What on earth is Smart Cache?

Though we never SQL data in to the database, some of you may have come across instances where you are err… directly updating the database with your favourite tool, and yet nothing changes in Smart Office. I never ran across this with DB2 on an AS400, only Windows with SQL Server so far.

Several months ago, when making some significant changes to some existing processes for one of my customers we had need to mass update records as we were embarking on testing. The interesting thing that we came across was, we would execute the SQL statement and we would then looking in Smart Office to verify the data had indeed changed. It didn’t, we’d have the bounce the environment to get M3 to recognise the changes.

As part of this change, we were also going from SES003 to SES400 security, if you look in Companion it explicitly tells you to run a couple of queries directly against the database. Dutifully, this task was executed, however the changes again didn’t appear to be reflected in Smart Office or the M3BE.

I decided to do some digging, and I found something interesting.

In LCM, M3BE application -> Manage Application -> Tools we have Smart Cache

Clicking on Smart Cache we see some interesting information

And most importantly, a Clear button.

After running my SQL statements against the database, I found that I could hit this clear button and Smart Office would now display the updated values.

I did try to track down specifically what it did in InforXtreme, but aside from incidents logged, there wasn’t really much interesting.

Eitherway, if you’re in the situation where you need to manipulate data directly and the BE doesn’t recognise the changes – clearing the Smart Cache is the first place I’d look.

This entry was posted in How Far is Too Far?, M3 / MoveX, Misc. Bookmark the permalink.

14 Responses to SmartCache

  1. rbottern says:

    Nice tip! And Yes, this is a known fact for most of us that have done SQL updates on SQL Server instances. 🙂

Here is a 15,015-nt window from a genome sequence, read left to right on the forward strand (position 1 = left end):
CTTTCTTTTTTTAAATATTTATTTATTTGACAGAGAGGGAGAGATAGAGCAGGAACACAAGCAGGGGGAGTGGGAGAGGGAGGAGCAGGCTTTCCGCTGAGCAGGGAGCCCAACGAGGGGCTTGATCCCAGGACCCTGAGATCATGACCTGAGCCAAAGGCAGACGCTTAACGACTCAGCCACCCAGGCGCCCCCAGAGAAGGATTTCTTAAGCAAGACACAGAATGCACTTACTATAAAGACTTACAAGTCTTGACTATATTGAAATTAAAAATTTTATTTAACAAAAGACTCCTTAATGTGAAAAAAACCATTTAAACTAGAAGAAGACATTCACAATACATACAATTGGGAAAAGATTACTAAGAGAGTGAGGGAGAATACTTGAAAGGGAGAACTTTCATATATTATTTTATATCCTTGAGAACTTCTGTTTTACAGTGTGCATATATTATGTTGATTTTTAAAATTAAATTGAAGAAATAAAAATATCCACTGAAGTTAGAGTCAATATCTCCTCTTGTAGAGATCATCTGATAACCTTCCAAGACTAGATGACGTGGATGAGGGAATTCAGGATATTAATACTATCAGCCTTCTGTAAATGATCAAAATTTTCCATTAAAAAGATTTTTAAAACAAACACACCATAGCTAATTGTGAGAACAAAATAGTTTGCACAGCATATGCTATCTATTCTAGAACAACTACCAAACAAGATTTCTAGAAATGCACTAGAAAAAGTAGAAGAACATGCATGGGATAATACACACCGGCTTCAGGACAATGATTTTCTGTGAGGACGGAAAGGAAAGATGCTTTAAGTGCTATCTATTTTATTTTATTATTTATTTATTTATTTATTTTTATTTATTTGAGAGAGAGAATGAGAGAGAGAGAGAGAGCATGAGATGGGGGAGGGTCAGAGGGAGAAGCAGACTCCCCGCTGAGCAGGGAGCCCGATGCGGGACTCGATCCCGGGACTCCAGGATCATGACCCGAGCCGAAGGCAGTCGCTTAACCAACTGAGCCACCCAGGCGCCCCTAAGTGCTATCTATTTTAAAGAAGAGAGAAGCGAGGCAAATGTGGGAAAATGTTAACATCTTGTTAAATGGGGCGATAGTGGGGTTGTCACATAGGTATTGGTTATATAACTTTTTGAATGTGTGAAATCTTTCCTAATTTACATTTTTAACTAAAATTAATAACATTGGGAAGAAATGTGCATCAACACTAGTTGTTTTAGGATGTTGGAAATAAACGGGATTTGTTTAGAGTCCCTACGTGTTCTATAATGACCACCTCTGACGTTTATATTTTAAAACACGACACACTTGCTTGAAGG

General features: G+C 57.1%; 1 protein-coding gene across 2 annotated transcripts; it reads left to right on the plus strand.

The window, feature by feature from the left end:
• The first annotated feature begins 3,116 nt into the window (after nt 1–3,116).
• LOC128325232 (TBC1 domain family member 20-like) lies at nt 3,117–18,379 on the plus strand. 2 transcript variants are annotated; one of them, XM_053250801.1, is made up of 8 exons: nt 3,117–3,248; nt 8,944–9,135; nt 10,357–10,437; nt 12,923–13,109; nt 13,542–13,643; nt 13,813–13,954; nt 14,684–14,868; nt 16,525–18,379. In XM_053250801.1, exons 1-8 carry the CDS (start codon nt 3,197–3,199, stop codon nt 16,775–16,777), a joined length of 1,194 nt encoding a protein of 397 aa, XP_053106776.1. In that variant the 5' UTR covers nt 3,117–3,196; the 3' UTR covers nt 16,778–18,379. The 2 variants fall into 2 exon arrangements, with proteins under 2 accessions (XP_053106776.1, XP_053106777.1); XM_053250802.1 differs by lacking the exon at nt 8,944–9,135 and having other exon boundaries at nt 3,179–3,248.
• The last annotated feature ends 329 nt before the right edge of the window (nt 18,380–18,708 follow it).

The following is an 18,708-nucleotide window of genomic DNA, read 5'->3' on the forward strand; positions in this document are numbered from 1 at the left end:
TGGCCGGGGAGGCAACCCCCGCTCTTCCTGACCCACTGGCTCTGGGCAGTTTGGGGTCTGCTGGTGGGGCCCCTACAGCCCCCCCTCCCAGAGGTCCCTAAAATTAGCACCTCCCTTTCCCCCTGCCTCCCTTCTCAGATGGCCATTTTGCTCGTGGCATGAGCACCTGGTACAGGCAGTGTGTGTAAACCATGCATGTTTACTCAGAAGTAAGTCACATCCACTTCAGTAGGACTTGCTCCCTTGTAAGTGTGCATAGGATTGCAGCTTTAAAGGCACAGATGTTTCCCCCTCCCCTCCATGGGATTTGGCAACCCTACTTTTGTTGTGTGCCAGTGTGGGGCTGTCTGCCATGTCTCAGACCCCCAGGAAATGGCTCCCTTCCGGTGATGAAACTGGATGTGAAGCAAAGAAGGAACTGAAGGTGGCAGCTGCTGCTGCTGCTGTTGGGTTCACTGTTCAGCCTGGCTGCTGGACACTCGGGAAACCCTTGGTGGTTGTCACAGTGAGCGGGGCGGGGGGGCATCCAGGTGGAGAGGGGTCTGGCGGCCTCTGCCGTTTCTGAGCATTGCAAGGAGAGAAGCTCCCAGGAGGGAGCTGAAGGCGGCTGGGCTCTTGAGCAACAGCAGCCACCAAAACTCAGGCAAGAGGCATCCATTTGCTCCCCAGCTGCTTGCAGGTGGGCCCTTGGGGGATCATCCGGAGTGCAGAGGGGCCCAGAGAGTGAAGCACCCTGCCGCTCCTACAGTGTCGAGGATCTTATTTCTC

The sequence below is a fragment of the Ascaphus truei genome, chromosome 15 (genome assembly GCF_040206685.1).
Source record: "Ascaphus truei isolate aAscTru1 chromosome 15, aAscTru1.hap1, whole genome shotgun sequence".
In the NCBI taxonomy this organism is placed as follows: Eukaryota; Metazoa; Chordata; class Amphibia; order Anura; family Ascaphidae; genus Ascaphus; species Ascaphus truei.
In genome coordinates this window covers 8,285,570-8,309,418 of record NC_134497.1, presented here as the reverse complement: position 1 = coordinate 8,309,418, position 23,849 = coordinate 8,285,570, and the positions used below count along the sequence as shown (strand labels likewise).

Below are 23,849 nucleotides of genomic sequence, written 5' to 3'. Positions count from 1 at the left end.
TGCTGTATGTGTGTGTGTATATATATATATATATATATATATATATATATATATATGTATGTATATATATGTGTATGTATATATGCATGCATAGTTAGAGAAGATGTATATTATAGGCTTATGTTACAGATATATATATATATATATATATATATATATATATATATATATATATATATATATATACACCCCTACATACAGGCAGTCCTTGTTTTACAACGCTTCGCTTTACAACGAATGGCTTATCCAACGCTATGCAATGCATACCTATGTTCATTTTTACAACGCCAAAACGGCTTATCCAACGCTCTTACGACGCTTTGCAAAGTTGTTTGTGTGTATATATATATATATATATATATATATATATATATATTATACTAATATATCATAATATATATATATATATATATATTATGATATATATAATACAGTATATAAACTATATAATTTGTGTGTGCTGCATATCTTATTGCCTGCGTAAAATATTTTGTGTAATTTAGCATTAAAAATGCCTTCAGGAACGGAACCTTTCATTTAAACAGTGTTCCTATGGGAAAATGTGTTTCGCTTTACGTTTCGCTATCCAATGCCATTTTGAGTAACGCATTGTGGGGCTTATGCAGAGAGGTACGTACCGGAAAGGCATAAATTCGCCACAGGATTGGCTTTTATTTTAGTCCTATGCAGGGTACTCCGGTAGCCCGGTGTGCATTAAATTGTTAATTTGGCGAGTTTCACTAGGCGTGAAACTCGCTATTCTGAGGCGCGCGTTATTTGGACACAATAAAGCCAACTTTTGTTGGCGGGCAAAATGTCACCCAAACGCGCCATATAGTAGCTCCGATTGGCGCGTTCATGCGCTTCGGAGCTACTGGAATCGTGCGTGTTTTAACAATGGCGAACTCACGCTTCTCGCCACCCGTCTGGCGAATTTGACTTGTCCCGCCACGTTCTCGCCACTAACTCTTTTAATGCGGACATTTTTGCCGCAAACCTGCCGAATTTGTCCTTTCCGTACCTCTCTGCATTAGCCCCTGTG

2. Hi Scott. Thank you. It’s good to know. Although, I am surprised you are doing SQL updates. It is known that SQL INSERT/UPDATE/DELETE is not allowed for many reasons: risk of cache collision (your case), affects integrity, impacts performance, and voids the warranty. The safest would be to shut down M3 prior to SQL updates. Also, I am surprised about the M3 Security and Companion that you say recommends SQL updates; I wouldn’t trust that it’s up-to-date.

    • potatoit says:

      As most long term customers will have experienced, there are many instances where support, Infor staff, or in this case documentation have required you to update the database directly. As M3 has evolved, certainly for IFL, the need for data manipulation against the database has decreased significantly. The vast majority of data corrections have involved correcting data which was written in earlier versions of M3 causing odd behaviour in new code.

      Direct manipulation of the database is something that shouldn’t be done flippantly, but when we do, we have to be realistic about the steps that we take to mitigate risk. Those mitigation steps depend entirely on the scenario.

      Example: Clearing Smart Cache when testing the changes in test environments makes a lot more sense than requesting that an environment be bounced – which if you don’t run M3 inhouse, may be many hours later.

  3. Renato Ribeiro says:

    Hi Scott,
    Before all, congrats you for this great bloog.
    It is possible to disable smart cashe only for some table, or disable at all in LCM in “Configure Application” option “transaction.cache.readonly”, you can put the name of table(s) that you want to be disable.